Friday, January 22, 2010

A Latin lover's protest

William Zinsser (of "On Writing Well" fame) beats up on "Latinate" English in The American Scholar, blaming its "pompous" and "florid" vocabulary for all the modern sins of business bafflegab. Trevor Butterworth, responding in Forbes, calls BS on Zinsser, defending both Latin and Cicero against the clich├ęd calumny:
What constitutes "good" writing in the 20th and 21st centuries is more the result of ideology than a discovery of the innate purity of Anglo-Saxon thought and expression (so pure the Anglo-Saxons didn't sully themselves by writing much that is memorable beyond Beowulf).
I've written about Butterworth before -- he's also the author of a charming defense of the semicolon, "Pause Celebre," published in the Financial Times in 2005.

Hat tip: Chris Shea of Brainiac, my Globe Ideas colleague.


J.G. said...

Really? What about "The Battle of Maldon"?

Personally, I like them both. It isn't the length of the words that make good writing.

John McIntyre said...

Winston Churchill said that short words are best, and the old short words best of all, and he followed his own precept: "blood, toil, tears, and sweat." But if you look at his work as a whole, you will find that he could produce positively Augustan sentences.

Latinate words and constructions are as much a part of the heritage of English as the Anglo-Saxon, and a wise writer would not deprive himself of both resources.

Unknown said...

Can you explain the following pronunciation, please? The British pronounce "W" as "double u" as it stems from the Latin. How is it pronounced "dubyu" in the US?

Anonymous said...

And I call BS on Butterworth.

Butterworth's answer was both outright wrong and misleading. While Zinsser's writ could have noted fewer Latinates itself and could have been much better written, it was, more or less, spot on about the long Latinates and was hardly "illiterate" as Butterworth said.

Aside from those who had Latin crammed down their throats (and a few beslobbering Latin lovers) who can name those "great works" of Cicero? Or truthfully, any "great" Latin writing? Sadly, hella few folks have bother to learn Anglo-Saxon (also called Old English) but most know of Beowulf. Many know of the Iliad (Greek) yet haven't learned Greek. But, off the top of my head, I can't think of any "great", well-known Latin works … I should say, well known to those who have NOT learned Latin.

Butterworth's writ is a good byspel of why Zinsser is right. Butterworth needlessly notes long Latinates that does nothing for the writ but it does make Butterworth himself seem showy and overblown.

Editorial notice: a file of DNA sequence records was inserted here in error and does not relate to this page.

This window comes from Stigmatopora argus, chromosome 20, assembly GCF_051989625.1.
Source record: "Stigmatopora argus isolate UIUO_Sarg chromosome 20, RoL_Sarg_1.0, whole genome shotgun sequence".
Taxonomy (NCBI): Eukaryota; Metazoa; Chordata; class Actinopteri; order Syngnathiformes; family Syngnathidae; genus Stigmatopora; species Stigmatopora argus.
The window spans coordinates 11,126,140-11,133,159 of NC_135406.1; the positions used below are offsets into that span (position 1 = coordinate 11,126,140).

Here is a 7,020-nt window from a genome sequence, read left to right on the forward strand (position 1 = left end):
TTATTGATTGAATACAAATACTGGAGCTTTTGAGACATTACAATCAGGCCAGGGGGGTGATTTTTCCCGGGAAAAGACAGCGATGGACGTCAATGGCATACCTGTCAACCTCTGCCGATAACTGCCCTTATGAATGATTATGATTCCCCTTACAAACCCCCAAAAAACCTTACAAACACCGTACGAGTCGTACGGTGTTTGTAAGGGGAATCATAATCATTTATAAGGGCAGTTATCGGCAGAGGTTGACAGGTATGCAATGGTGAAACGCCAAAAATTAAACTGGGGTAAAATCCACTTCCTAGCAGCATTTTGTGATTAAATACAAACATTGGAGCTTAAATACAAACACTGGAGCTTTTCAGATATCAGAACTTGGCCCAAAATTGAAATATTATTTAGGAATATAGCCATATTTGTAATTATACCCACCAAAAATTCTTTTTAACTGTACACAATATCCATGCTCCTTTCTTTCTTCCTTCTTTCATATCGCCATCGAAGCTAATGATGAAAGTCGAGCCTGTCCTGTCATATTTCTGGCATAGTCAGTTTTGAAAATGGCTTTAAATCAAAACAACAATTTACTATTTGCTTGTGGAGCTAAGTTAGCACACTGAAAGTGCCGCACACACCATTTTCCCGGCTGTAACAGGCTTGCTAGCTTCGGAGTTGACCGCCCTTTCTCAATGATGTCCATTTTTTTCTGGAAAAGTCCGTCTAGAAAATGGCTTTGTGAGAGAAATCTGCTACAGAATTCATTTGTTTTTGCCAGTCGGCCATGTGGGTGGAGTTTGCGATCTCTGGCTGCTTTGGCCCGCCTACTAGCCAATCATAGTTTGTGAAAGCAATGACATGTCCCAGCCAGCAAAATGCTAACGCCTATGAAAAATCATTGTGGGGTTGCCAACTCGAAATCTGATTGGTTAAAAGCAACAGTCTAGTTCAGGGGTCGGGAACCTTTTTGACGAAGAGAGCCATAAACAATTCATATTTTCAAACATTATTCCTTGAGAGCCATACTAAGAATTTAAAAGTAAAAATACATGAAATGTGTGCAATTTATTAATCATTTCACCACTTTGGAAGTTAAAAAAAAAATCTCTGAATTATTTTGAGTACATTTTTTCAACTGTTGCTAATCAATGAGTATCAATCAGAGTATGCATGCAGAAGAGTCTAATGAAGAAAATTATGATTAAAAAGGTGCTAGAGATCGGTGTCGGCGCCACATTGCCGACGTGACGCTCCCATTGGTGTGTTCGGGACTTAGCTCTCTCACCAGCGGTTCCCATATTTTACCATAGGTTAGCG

To be truthful, Zinsser would do better to follow his own rede. Here is a bit of what he wrote:

"First, a little history. The English language is derived from two main sources. One is Latin, the florid language of ancient Rome. The other is Anglo-Saxon, the plain languages of England and northern Europe. The words derived from Latin are the enemy--they will strangle and suffocate everything you write. The Anglo-Saxon words will set you free."

Here it is written without the Latinates:
"First, a little background. The English tung is taken from two main wellsprings. One is Latin, the overly posh tung of olden Rome. The other is Anglo-Saxon, the forthright tung of England and northern Europe. The words taken from Latin are the foe--they will strangle and choke everything yu write. The Anglo-Saxon words will set yu free."

history - background works here
language - tung, the "tongue" spelling is French rooted.
derived - taken
sources - wellsprings, upsprings
florid - posh … I added overly
ancient - olden, or the little-known meaning of fern would work … fern Rome = ancient Rome
Anglo and Saxon both hav Teutonic/Germanic roots whence the Romans drew the words.
plain - forthright
enemy - foe
suffocate - choke
yu - the "you" spelling is French rooted.

Unknown said...

In reading his essay I'm half certain he was trolling, his straw-man rewriting of Thoreau suggests as much at any rate. I'm also curious as to which of these he considers to be only one syllable: because, deliberately, only, essential, nature, discover.

Mister Zinsser could have saved us all a lot of time and fuss if he'd stuck to these two sentences.

"Don’t say anything in writing that you wouldn't comfortably say in conversation. Writing is talking to someone else on paper or on a screen"

It entirely covers his frustration with people misusing words in a futile attempt at sophistication, without alienating those readers who use words well.

He's right that too many beginning writers are too eager to show off their vocabulary by attempting to cram it all into one labyrinthine sentence, but he's completely wrong in asserting that there is no use for complex words and sentences.

Short words and sentences do well to make writing pulse, to march to the drum's beat. Polysyllabic constructions rhythmically crescendo into an orchestral climax. Active sentences boldly proclaim themselves to the highest heavens. Whispered sweet caresses are gently wafted by passive phrasing into lovers' ears.

@maya Double U is the standard pronunciation of the letter W in the USA as well. Regional accents will clip this in various ways, most famously the Texas drawl which gave Bush Jr. the nickname "Dub-ya"(a being schwa here.)